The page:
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Anyone who has ever done any web-page development by themselves will probably have spent some time swearing at Microsoft’s Internet Explorer. If they haven’t, then they developed on that browser, and then swore at the others.

Problems are spread across HTML, Javascript and CSS. The neatest, most convenient way to resolve this problem varies according to the task, time and skill of those involved; there is not one single best solution. However, due to some very irritating problems with line heights and fixed width font sizes, I discovered a new (to me) method for tacking CSS issues. That is what I will share with you now.

I wanted to create a page with live cricket scores which closely resembled old-school analogue TV “teletext” (or ceefax) used in the UK. Fear not, this blog isn’t about cricket, it is about fixed-width fonts and browser issues. Now, to understand my problems, please take 5 seconds to observe my page: http://www.birdfolk.co.uk/cricalltv.php

The problem was that I wanted to fill, as completely as possible, the “TV screens” with text. Now each o/s, and each browser, can have different fixed-width fonts and the way they render them doesn’t appear to be as consistent as with other fonts. The default CSS style I use has this font information:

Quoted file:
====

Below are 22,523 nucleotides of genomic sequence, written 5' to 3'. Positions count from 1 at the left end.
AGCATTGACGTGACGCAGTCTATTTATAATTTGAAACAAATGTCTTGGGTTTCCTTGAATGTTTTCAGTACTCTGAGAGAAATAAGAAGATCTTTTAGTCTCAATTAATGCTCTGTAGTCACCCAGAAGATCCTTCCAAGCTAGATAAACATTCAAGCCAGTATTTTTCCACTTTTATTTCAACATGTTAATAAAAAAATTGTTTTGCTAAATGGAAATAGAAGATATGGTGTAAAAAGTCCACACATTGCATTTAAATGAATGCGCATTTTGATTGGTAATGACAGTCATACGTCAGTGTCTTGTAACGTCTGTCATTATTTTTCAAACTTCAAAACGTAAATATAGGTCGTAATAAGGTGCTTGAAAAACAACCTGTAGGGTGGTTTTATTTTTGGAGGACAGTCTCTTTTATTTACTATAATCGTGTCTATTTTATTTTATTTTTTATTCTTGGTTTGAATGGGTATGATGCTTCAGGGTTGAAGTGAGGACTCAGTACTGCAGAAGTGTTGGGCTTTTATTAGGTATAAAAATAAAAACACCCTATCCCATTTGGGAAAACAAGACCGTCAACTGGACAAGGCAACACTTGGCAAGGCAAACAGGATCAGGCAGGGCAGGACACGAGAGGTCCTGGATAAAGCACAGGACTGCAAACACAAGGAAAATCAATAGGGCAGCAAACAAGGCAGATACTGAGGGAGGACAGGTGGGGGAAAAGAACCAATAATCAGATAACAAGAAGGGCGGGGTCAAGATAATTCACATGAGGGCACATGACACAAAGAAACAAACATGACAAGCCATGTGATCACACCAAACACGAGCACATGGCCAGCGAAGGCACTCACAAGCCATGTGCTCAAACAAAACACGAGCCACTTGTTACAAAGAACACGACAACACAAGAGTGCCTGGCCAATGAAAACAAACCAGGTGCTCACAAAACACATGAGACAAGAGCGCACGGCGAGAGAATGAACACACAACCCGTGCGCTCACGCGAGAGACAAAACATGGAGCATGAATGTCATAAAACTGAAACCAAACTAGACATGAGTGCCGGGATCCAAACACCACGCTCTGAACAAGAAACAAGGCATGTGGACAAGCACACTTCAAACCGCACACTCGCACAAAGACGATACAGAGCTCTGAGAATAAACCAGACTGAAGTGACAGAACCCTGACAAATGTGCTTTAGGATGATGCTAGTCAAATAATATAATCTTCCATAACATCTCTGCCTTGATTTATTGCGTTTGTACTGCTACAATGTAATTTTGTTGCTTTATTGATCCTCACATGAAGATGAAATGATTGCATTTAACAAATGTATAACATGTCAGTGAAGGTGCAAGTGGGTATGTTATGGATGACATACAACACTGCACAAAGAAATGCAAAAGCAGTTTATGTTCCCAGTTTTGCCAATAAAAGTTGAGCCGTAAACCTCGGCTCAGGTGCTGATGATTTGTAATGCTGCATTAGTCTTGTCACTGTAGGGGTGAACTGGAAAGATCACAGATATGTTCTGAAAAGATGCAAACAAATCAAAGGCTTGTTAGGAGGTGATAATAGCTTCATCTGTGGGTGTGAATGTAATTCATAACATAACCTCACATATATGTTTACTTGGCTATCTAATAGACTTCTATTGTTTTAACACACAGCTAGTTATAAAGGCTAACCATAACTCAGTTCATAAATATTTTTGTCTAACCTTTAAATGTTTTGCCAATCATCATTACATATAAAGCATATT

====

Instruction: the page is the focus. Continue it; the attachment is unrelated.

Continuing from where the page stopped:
#CONTAIN { font: bold 14px/0.85em "Courier",
          "Lucida Console", "DejaVu Sans Mono", "Monaco"; }

It displays perfectly in Firefox, but is a bit too big in Chrome, IE is WAY too large, as it is on my Android phone (HTC Desire). In Javascript we can perform nice simple tests in the “navigator.appVersion” property. I used the following code to make the font a little bigger for Chrome:

     document.styleSheets[0].insertRule("#CONTAIN { line-height:0.9em; }", 0);

For M$’s Internet Explorer, I needed to add three rules, the “addRule” command is different, but that doesn’t matter because we’ve already done a check for IE:

  document.styleSheets[0].addRule("#CONTAIN", "font-size: 13px;");
  document.styleSheets[0].addRule("#CONTAIN", "line-height:0.95em;");
  document.styleSheets[0].addRule(".TopPad", "padding-top: 4px;");

I can even ensure that is works nicely on my phone:

if(navigator.appVersion.indexOf('HTC Desire')>=0)
   document.styleSheets[0].insertRule("#CONTAIN { font-size: 13px; }", 0);

And this was a guess in case other Android devices are be similar:

else if(navigator.appVersion.indexOf('Android')>=0)
   document.styleSheets[0].insertRule("#CONTAIN { font-size: 13px; }", 0);

So people, please use this code if it suits your needs and feel free to leave any version feedback or compatibility issues below. Thanks for your time.